“The self-deceptions and self-delusions that trap people in bad relationships, wrong careers and harmful habits will not fool Google […] Naturally, Google will not always get it right. After all, these are all just probabilities. But if Google makes enough good decisions, people will grand it increasing authority. As time goes by, the databases will grow, the statistics will become more accurate, the algorithms will improve and the decisions will be even better. The system will never know me perfectly, and will never be infallible. But there is no need for that.”

As long as Google knows you better than you know yourself, that’s sufficient enough to relegate human knowledge and intuition to the dustbin of history. In a remarkable study, researches built an algorithm which takes your Facebook likes and from them comes up with a diagnosis of your personality. 86,220 people took part in this experiment and had to fill in a 100-item personality questionnaire. The algorithm then predicted the participant’s answers based on their Facebook likes. The more likes, the more accurate the predictions. The algorithms predictions were then compared to those made by work colleagues, friends, family members and spouses.

“Amazingly, the algorithm needed a set of only ten Likes in order to outperform the predictions of work colleagues. It needed seventy Likes to outperform friends, 150 Likes to outperform family members and 300 Likes to outperform spouses.”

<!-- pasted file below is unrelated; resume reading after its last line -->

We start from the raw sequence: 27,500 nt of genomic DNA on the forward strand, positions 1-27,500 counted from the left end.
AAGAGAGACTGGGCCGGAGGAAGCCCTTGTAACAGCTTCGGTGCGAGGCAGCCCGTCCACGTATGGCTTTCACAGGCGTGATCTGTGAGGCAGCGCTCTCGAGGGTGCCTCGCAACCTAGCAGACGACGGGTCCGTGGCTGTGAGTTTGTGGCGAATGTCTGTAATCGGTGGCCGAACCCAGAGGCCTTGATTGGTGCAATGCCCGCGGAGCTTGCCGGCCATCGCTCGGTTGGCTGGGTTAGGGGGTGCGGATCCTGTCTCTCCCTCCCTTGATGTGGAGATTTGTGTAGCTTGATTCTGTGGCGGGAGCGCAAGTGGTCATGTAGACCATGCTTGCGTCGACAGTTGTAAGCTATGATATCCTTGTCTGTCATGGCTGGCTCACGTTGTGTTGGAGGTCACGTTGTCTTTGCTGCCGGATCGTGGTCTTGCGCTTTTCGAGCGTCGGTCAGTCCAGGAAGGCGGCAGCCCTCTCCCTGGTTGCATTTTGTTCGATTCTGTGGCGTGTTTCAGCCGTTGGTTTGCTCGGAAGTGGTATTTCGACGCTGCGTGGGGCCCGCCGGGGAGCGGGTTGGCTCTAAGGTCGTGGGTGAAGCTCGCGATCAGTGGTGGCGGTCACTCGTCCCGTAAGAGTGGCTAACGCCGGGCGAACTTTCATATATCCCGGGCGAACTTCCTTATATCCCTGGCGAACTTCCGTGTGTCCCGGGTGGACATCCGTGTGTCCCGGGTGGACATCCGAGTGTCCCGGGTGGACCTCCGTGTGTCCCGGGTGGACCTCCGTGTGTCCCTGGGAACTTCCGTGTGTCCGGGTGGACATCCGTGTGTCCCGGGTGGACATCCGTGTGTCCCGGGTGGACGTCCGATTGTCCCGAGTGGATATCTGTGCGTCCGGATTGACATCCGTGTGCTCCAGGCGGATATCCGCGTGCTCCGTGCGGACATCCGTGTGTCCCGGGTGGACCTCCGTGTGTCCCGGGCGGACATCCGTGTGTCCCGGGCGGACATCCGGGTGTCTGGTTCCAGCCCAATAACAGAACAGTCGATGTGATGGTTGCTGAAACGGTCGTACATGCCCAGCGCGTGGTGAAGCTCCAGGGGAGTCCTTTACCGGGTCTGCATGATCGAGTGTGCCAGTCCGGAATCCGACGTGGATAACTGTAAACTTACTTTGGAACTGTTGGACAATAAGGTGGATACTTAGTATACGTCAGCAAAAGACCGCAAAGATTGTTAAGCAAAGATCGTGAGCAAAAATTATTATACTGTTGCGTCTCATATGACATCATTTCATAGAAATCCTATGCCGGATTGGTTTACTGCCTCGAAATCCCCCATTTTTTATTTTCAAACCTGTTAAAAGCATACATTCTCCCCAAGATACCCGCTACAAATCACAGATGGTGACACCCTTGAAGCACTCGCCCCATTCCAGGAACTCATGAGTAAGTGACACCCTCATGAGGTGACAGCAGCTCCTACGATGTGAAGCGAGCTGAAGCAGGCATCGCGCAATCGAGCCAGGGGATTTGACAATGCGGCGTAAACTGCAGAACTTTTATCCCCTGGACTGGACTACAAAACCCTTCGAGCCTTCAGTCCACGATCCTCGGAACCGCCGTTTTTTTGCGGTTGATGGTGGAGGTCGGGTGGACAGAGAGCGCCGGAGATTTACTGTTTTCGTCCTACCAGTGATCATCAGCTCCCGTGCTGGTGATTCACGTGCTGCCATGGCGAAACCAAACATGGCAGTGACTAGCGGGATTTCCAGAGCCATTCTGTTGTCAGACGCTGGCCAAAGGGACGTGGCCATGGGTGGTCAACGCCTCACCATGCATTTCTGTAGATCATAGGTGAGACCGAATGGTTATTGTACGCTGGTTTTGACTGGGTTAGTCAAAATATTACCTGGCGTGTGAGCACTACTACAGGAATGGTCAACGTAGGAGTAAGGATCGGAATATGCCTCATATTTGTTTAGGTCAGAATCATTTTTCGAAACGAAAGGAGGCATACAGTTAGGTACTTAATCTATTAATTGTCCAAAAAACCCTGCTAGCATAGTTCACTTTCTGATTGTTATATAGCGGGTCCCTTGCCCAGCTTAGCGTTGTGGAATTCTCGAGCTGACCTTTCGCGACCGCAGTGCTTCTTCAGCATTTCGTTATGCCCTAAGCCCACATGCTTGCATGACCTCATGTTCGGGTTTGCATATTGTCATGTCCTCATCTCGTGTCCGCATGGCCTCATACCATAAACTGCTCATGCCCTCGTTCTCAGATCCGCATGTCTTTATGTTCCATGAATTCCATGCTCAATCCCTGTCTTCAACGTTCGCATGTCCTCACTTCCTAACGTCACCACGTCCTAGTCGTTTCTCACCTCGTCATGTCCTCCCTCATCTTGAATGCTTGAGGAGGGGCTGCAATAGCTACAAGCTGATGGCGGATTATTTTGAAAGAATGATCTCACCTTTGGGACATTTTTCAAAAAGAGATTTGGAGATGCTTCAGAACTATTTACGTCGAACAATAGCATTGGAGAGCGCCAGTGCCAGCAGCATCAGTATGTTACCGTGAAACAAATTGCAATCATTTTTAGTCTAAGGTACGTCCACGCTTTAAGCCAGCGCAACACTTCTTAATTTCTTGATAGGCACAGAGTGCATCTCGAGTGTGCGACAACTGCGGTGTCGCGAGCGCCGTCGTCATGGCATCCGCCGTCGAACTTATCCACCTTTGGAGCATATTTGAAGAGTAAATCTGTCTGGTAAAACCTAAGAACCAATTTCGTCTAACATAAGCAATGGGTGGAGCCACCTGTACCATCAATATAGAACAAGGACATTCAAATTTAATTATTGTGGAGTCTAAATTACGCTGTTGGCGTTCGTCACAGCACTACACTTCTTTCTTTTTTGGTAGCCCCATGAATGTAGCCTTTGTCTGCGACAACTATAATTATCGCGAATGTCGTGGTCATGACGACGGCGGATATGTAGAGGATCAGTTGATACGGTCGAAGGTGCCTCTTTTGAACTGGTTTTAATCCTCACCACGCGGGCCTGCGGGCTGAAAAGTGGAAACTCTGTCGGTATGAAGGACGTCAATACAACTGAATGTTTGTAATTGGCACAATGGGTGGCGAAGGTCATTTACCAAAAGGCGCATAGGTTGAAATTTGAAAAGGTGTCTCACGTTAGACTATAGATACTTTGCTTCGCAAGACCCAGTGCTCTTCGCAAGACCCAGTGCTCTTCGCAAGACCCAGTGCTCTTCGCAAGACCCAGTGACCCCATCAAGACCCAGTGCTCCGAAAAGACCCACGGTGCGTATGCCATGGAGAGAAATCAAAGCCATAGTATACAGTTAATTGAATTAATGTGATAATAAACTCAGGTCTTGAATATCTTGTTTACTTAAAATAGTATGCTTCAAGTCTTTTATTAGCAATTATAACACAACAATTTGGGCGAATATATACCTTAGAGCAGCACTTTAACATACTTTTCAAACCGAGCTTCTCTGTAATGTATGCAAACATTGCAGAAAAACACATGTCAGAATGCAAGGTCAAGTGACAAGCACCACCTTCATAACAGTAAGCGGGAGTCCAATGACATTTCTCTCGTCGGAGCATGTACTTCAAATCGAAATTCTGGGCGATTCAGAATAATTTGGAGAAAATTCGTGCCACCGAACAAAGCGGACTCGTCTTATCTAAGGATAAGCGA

The people conducting the study concluded with the following prediction: “People might abandon their own psychological judgements and rely on computers when making important life decisions, such as choosing activities, career paths, or even romantic partners. It is possible that such data-driven decisions will improve people’s lives.”

So what’s the problem? If these algorithms can help us, why not use them? And indeed, this is probably the line of reasoning many of us will take when offered such promising technology. Only, at the same time, we will be consenting to the fact that a computer algorithm knows us better than we know ourselves. We, homo sapiens, are no longer the unique harbingers of knowledge. We are simply an algorithm, which can be known and figured out so long as enough data is provided.

Does that change anything? Perhaps it’s just a reality-check for us homo sapiens. We’re no different to the laws of physics we study and discover, the rats we toy with in the lab, the animals we domesticate and breed in the farm. All obey the same fundamental laws of mathematical equations and there’s nothing more to it. So why all the fuss?

Well, two things. For one, accepting this destroys our cherished concept of free will, something most people won’t be okay with, which is why they will try to cheat the system. What do I mean by that? I mean that they will seek to retain their advantage over clever algorithms like Google, and know themselves better than anyone or anything else knows them. In fact, they will seek to be the ones in control of the algorithms.

Elon Musk, the CEO of Tesla and founder of pioneering projects such as PayPal and SpaceX, recently announced on his Twitter feed that he is launching a new project, Neuralink, designed to bring enhanced neurological functions to humans. Musk, a man who generally delivers on his outlandish projects, fears that if humanity is not careful, it will soon be surpassed by its digital creations. Surpassed and then annihilated. This is what Neuralink is for - to enhance humans so that they keep a step ahead of the machine.